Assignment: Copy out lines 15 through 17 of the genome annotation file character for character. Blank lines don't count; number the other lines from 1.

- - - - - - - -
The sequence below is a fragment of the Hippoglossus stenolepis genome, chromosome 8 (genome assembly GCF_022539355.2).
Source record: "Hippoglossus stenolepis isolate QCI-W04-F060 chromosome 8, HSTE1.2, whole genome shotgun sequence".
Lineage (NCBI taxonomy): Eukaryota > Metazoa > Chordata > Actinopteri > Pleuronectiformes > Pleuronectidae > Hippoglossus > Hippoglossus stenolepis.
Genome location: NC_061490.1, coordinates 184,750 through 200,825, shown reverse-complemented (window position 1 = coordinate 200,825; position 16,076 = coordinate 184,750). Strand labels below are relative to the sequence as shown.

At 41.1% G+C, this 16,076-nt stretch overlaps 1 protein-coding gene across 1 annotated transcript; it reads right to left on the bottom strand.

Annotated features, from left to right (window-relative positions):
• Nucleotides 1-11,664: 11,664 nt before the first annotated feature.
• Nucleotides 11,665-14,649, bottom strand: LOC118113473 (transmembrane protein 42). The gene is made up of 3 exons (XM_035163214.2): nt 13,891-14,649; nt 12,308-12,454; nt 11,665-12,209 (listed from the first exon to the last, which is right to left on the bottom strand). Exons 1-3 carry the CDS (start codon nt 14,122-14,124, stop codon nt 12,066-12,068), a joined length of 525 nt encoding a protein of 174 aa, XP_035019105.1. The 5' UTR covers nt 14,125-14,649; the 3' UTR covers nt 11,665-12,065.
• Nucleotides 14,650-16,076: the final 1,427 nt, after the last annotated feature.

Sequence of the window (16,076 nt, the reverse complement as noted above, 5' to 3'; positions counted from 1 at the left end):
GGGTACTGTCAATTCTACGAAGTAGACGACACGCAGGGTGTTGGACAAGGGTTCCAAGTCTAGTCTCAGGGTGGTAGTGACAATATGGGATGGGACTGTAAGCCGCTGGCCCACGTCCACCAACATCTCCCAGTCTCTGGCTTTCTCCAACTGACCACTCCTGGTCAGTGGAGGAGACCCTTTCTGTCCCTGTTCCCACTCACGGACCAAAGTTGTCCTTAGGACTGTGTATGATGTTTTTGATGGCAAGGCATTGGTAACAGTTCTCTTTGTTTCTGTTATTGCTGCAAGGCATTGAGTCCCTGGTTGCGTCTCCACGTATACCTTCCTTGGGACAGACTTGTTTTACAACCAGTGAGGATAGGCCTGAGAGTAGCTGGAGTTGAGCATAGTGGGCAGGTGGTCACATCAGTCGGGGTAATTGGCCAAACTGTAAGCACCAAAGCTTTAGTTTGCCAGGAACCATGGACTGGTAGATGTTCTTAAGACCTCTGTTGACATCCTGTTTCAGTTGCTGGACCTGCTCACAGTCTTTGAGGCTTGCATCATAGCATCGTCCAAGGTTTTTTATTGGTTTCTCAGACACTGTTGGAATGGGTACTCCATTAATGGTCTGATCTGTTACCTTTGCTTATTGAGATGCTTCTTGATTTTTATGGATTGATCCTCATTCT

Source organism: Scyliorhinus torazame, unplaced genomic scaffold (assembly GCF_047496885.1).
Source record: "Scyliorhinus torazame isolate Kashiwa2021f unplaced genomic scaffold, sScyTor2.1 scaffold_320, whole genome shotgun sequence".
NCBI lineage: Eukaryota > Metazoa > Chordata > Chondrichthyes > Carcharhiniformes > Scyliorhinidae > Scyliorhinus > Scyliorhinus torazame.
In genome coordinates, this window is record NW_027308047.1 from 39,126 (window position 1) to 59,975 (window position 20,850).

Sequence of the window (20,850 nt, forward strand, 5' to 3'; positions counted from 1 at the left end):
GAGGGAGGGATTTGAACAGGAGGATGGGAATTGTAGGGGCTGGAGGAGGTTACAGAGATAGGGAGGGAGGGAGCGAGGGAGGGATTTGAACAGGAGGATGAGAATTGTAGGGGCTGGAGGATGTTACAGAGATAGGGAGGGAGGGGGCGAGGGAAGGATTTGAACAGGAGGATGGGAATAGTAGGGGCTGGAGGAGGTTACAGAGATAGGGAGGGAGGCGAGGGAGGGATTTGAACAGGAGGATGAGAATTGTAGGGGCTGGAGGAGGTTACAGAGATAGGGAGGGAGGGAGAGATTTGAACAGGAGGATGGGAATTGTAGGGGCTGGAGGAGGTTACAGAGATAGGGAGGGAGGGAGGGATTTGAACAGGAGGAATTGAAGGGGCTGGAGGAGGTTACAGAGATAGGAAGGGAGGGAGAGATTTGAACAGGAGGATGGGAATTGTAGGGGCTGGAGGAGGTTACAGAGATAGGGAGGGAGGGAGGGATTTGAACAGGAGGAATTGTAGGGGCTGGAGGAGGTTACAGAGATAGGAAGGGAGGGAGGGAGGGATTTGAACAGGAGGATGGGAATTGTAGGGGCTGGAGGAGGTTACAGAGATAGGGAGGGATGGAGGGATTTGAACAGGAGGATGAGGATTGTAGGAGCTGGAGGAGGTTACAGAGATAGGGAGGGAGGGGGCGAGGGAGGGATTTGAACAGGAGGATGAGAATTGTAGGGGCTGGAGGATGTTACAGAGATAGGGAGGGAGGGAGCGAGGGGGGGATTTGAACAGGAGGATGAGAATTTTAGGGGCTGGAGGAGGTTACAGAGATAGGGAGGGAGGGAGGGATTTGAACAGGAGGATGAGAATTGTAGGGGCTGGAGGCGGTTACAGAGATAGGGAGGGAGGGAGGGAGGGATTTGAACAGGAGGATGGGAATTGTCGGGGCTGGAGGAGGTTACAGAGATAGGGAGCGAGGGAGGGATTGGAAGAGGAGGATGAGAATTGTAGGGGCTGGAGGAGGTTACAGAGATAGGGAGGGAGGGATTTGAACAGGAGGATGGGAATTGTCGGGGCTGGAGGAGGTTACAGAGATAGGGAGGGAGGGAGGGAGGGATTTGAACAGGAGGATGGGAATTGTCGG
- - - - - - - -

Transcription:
In genome coordinates, this window is record NW_027308047.1 from 39,126 (window position 1) to 59,975 (window position 20,850).

Sequence of the window (20,850 nt, forward strand, 5' to 3'; positions counted from 1 at the left end):
GAGGGAGGGATTTGAACAGGAGGATGGGAATTGTAGGGGCTGGAGGAGGTTACAGAGATAGGGAGGGAGGGAGCGAGGGAGGGATTTGAACAGGAGGATGAGAATTGTAGGGGCTGGAGGATGTTACAGAGATAGGGAGGGAGGGGGCGAGGGAAGGATTTGAACAGGAGGATGGGAATAGTAGGGGCTGGAGGAGGTTACAGAGATAGGGAGGGAGGCGAGGGAGGGATTTGAACAGGAGGATGAGAATTGTAGGGGCTGGAGGAGGTTACAGAGATAGGGAGGGAGGGAGAGATTTGAACAGGAGGATGGGAATTGTAGGGGCTGGAGGAGGTTACAGAGATAGGGAGGGAGGGAGGGATTTGAACAGGAGGAATTGAAGGGGCTGGAGGAGGTTACAGAGATAGGAAGGGAGGGAGAGATTTGAACAGGAGGATGGGAATTGTAGGGGCTGGAGGAGGTTACAGAGATAGGGAGGGAGGGAGGGATTTGAACAGGAGGAATTGTAGGGGCTGGAGGAGGTTACAGAGATAGGAAGGGAGGGAGGGAGGGATTTGAACAGGAGGATGGGAATTGTAGGGGCTGGAGGAGGTTACAGAGATAGGGAGGGATGGAGGGATTTGAACAGGAGGATGAGGATTGTAGGAGCTGGAGGAGGTTACAGAGATAGGGAGGGAGGGGGCGAGGGAGGGATTTGAACAGGAGGATGAGAATTGTAGGGGCTGGAGGATGTTACAGAGATAGGGAGGGAGGGAGCGAGGGGGGGATTTGAACAGGAGGATGAGAATTTTAGGGGCTGGAGGAGGTTACAGAGATAGGGAGGGAGGGAGGGATTTGAACAGGAGGATGAGAATTGTAGGGGCTGGAGGCGGTTACAGAGATAGGGAGGGAGGGAGGGAGGGATTTGAACAGGAGGATGGGAATTGTCGGGGCTGGAGGAGGTTACAGAGATAGGGAGCGAGGGAGGGATTGGAAGAGGAGGATGAGAATTGTAGGGGCTGGAGGAGGTTACAGAGATAGGGAGGGAGGGATTTGAACAGGAGGATGGGAATTGTCGGGGCTGGAGGAGGTTACAGAGATAGGGAGGGAGGGAGGGAGGGATTTGAACAGGAGGATGGGAATTGTCGG